The Norwegians had six flyable F-35s remaining after the Russian cruise-missile strike. Only one P-8 survived and it had relocated to Iceland, about 1,600 kilometers away.

Steinmark reverentially contemplated the object in his hands. “This is my last tin of snus,” he said.

US Marine Corps Staff Sergeant Willy McCloskey shook his head. “Well, I haven’t figured out a way to print Cope either,” he said. “If the Corps was really smart, that’s the first thing we would have done. Look, I brought plenty of dip, so you want any you let me know.”

McCloskey again offered Steinmark the maroon and black can, but the Norwegian never accepted. Now that Norway had been in a state of war this long, he knew it would not be long before he said yes. Neither had slept more than an hour during the past two days, as the printers were literally melting themselves, working around the clock to get the Norwegian F-35s back into fighting shape.

“How’s the printer cooling?” said Steinmark, referring to the massive fans they set up to cool the overworked extruding elements on the cave’s US-supplied 3-D printers.

“Better. The thing I can’t get my head around is we won’t know if these are going to work until the aircraft is in the air. On the ground they look like the real deal. But only the pilot is going to really find out if these parts are worth a shit.”

Two of the printers were producing large laminate-like pieces to replace the shrapnel-riddled skins of the Norwegian F-35s ravaged by Russian cruise missiles. What had offered peacetime cost savings – consolidating Norway’s F-35s and P-8s at Ørland – had simply made a larger wartime target. There were other factors at work. While Norway had reexamined its basing plans a year ago, a clandestine Russian disinformation campaign led to a series of viral videos and reports that the F-35 could be flown remotely by American commanders at any time. The claim was the jet was a sort of Trojan Horse designed to provoke Russia into war at any time the NSA wanted — without a Norwegian at the controls. So the communities being considered for possible pocket-bases, located just off of highways and in steep valleys, quickly mobilized against it.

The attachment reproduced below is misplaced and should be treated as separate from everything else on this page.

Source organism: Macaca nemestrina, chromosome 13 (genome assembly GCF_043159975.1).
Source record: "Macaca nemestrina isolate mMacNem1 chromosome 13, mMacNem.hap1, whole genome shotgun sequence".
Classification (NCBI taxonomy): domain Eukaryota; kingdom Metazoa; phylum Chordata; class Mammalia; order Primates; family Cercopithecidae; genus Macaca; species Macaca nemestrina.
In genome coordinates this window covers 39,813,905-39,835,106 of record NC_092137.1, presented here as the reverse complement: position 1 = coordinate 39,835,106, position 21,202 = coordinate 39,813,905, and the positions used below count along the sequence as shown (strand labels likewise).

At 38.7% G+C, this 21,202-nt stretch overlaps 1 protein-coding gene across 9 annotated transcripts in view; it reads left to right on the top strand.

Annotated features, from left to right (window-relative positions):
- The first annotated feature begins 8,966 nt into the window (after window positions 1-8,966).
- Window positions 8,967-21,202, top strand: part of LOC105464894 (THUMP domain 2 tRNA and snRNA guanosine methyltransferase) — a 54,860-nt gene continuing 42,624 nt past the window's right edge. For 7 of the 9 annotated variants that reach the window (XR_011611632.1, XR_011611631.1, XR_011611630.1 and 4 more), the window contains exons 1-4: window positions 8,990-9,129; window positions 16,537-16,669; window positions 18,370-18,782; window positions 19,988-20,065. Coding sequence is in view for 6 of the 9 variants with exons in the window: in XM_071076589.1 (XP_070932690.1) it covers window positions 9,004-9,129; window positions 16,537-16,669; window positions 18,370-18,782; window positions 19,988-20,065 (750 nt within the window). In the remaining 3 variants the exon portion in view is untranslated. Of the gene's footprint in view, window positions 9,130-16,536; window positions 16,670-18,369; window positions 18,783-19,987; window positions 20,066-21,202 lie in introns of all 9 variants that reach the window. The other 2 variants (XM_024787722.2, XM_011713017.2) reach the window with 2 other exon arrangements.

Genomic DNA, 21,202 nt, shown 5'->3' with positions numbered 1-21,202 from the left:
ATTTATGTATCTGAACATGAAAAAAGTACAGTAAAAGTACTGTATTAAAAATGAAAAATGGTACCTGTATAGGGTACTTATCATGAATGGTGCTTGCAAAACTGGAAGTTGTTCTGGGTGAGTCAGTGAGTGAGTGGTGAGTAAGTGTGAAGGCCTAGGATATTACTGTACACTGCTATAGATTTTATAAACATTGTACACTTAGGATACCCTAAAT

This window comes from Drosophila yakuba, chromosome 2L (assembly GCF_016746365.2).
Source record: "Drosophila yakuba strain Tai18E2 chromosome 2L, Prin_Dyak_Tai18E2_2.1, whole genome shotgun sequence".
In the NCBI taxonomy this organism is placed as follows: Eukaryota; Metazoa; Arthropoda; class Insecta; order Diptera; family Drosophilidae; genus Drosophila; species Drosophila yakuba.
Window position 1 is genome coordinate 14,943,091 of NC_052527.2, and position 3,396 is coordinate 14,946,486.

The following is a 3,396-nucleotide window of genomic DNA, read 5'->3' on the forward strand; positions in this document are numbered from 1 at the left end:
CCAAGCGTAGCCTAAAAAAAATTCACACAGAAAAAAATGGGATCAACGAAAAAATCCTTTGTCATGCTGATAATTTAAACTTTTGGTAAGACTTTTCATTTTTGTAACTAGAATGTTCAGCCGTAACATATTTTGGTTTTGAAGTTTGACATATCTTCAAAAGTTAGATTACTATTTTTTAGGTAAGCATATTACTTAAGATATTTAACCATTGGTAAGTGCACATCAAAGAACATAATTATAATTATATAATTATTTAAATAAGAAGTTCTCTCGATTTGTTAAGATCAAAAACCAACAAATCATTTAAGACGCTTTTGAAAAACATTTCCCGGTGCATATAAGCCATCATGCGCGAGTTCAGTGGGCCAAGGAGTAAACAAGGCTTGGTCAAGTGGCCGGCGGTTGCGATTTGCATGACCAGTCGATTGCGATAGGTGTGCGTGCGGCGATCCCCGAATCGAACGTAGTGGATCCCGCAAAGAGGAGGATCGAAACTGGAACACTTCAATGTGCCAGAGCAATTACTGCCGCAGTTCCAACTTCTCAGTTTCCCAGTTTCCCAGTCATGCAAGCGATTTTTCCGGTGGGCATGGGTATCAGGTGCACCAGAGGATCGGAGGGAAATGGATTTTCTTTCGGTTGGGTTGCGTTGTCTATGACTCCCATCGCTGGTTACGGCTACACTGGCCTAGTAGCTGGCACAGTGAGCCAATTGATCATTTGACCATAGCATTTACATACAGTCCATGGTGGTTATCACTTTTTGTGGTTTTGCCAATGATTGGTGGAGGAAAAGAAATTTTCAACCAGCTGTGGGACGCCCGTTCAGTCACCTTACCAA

That peacetime opposition, however, had passed and the remaining jets were scattered throughout southern Norway, hidden as best was possible in a persistent social media environment. They were under bridges and in warehouses, locations selected by a US Air Force computer program designed by a Silicon Valley company. The parts were discreetly transported in trucks to the planes, where the maintainers who followed each aircraft around from site to site in civilian vehicles worked around the clock.

The jets rarely flew. Even then it was on extremely brief, low-altitude missions when they used their electronic warfare and cyber capabilities to defend against the rolling attacks on TelNor’s infrastructure, or to collect targeting information in the area around Kirkenes. There, they scanned everything from SIM cards to IP addresses on smartwatches. It was a very unique kind of air war, where air-to-ground missions were entirely non-kinetic and aircraft survivability depended on how the jets could be hidden in plain sight between sorties. Even the internal guns had been removed to lighten them up for shorter takeoffs on the smallest possible roads that could serve as runways

“How much longer do we have?” said Steinmark.

“Until?” McCloskey.

“You hit Russia back,” said Steinmark.

“Well, should have been by now. Pulling no punches, like the Finns did. But Moscow could take this whole thing nuclear, and then this cave is the right place to be. As to when that is, you got me. I’m just a reservist from Philly who thought the only thing I’d do on my Norway deployment was learn to ski.”

Steinmark sighed. “You are earning a doctoral degree in electrical engineering,” he said. “And you work at the Pentagon.”